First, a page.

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HindustanTimes Sun,21 Sep 2014

Light up your mood this Diwali

Hindustan Times  Mumbai, November 12, 2012
First Published: 13:35 IST(12/11/2012) | Last Updated: 17:02 IST(12/11/2012)

When you’re living alone in the city and your job takes up pretty much all of your life, the one day’s leave that you get for Diwali seems insignificant. If you feel that sleeping the day off sound like a better idea than celebrating it alone, you might want to reconsider your idea. Let these three youngsters who are new to the city motivate you to bring in the festivities with as pomp and show as you would in the company of your loved ones.

Love thy neighbour
Twenty-three old Aanchal Srivastav, who moved in to the city a month ago, lives all by herself. But not being with family for the festival hasn’t dampened her spirits. “Diwali is usually a big deal at home. Since this year I’m not with my family, I've decided to celebrate it with my neighbours,” she says. “The elderly couple who live next door have been really sweet; they are like my own family in the new city,” she says. To make her day special, Aanchal also plans to cook for the couple.

Benevolence factor
Anurag Kohli, 28, who recently returned to the city after a long sail on his merchant navy ship, will be spending his Diwali alone for the first time. “I was looking forward to spending time with my family.  But due to an emergency, they had to rush to Delhi. So I have decided to celebrate it by visiting an old-age home. I will go there with sweets and crackers and spend Diwali night with them. I have always wanted to do something like this, so I’m happy that I am now getting an opportunity,” he says.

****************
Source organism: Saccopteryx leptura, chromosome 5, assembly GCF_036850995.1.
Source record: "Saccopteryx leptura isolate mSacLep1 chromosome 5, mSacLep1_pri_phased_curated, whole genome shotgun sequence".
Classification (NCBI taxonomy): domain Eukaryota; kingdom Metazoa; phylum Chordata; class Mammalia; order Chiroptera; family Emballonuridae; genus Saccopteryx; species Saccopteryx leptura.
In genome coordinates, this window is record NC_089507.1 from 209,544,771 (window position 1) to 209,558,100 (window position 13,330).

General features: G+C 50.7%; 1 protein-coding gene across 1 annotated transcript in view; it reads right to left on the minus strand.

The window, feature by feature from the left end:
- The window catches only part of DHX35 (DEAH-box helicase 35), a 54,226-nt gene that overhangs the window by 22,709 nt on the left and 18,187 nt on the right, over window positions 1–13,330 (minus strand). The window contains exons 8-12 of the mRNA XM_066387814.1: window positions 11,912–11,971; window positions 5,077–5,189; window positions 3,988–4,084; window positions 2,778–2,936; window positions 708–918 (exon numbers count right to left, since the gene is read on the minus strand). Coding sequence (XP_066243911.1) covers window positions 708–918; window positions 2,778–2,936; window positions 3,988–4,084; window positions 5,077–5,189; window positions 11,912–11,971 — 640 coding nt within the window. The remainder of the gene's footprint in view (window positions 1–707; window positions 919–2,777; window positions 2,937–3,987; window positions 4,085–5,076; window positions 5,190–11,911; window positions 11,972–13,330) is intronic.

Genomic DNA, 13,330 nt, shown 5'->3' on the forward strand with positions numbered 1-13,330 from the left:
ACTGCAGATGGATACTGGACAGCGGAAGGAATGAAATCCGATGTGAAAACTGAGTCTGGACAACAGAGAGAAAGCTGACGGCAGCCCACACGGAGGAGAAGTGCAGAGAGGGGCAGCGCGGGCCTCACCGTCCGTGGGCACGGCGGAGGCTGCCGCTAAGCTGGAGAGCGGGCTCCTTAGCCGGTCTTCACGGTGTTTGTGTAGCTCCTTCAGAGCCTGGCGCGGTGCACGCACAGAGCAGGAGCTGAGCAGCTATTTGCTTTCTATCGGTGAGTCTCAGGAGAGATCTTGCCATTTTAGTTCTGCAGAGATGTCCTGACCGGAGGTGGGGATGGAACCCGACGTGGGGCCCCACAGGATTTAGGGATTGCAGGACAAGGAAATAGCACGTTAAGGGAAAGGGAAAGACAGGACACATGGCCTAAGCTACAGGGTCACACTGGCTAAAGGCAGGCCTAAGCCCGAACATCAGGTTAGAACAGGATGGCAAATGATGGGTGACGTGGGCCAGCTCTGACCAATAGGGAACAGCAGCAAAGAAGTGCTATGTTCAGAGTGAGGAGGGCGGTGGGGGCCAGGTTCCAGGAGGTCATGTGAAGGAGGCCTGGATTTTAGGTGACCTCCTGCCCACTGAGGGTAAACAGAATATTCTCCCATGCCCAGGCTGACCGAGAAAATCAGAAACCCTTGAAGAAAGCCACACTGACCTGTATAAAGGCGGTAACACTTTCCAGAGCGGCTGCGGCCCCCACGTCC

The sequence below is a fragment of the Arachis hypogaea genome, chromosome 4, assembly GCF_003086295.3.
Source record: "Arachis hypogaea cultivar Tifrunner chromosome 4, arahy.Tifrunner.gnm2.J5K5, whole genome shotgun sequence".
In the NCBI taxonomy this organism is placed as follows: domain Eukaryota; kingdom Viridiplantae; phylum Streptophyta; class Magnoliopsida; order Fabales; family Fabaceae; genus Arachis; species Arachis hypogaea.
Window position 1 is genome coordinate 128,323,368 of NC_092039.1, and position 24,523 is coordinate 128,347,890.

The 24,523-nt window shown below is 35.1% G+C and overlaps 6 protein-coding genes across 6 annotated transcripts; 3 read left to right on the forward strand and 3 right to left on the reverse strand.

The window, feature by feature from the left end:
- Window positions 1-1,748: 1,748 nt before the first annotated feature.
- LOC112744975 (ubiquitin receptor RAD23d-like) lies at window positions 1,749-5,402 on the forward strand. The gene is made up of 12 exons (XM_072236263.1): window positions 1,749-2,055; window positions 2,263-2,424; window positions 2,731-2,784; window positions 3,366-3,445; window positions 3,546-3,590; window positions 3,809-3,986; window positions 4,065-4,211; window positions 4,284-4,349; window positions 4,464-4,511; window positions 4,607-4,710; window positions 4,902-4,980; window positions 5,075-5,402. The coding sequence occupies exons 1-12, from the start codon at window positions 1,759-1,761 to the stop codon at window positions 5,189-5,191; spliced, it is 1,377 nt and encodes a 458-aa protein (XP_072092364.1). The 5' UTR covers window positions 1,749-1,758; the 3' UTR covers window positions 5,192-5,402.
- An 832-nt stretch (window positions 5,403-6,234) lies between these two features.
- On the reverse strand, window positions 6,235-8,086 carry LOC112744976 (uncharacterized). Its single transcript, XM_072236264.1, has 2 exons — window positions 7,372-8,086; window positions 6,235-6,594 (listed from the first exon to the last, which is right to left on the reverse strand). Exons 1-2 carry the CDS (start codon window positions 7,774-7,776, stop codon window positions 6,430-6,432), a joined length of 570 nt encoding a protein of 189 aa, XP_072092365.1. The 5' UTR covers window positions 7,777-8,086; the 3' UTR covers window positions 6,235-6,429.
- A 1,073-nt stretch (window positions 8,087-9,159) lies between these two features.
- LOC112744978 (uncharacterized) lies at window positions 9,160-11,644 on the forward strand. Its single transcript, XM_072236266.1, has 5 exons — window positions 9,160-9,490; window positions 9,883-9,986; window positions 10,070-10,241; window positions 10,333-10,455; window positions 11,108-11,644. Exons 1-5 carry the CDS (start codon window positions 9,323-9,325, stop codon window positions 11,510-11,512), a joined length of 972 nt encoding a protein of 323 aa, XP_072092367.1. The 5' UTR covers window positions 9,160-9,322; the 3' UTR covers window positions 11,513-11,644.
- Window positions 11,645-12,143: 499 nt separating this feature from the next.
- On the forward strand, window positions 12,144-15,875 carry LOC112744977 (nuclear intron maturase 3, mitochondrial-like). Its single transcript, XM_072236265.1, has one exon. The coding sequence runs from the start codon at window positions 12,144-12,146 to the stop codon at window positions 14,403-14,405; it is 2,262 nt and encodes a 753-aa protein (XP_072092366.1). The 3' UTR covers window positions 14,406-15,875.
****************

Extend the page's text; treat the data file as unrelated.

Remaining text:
Cards to break the ice
Tanvi Mehta is using the festival as a perfect excuse to bond with her colleagues at her new place of work. On Diwali, she will be
inviting her teammates over for a customary card party. “For the longest time, I was disillusioned about not having any friends around to celebrate Diwali with. But then I realised that I need to make the effort to socialise. I associate Diwali with friends, crackers and sweets, and even if I am alone this year, I’ll make sure I get the party started,” she says. 

Get into the spirit
A recent survey carried out by Cadbury and Ipsos suggests that people are increasingly losing touch with their emotional side due to stress and over-dependence on technology. With this, things like festivities, celebration with family and friends are starting to mean less. City-based psychiatrist Sharita Shah believes that this is not a healthy development for a community as a whole. “Festivals like Diwali are particularly important in today’s day and age as they strengthen relationships. If each one of us makes an effort to wish and gift our friends, especially those that are new in our cities, offices or social circles, we can ensure that everyone feels truly connected, thereby reinstating a sense of belonging to a community.”


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